This volume examines three interrelated aspects of the history of British India: race, the disciplining institution, and attempts by the colonized to imagine states of freedom. They deal with sites as diverse as the prison, the family, the classroom, the playing field and children's literature.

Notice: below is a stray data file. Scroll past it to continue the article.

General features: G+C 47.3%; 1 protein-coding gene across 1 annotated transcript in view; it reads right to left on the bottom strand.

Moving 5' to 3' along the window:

The included essays confront the ideological, social and political ramifications of the fact that even as metropolitan prisons and schools shifted their attention from the body of the inmate to the confined 'soul', colonial disciplinary institutions ensured that race was firmly attached to the body and its habits. Situated within the work on gender, domesticity and the state, they also engage the historiography that has sought to underline the challenges of reconciling Michel Foucault and Edward Said, i.e. studying the making of norms in a world of deviance and difference. They ask whether the liberating possibilities of the racialized-and-embodied 'native' self were confined to inversions and rearrangements of given normative hierarchies, or if we can occasionally glimpse radical departures and alternative configurations of power.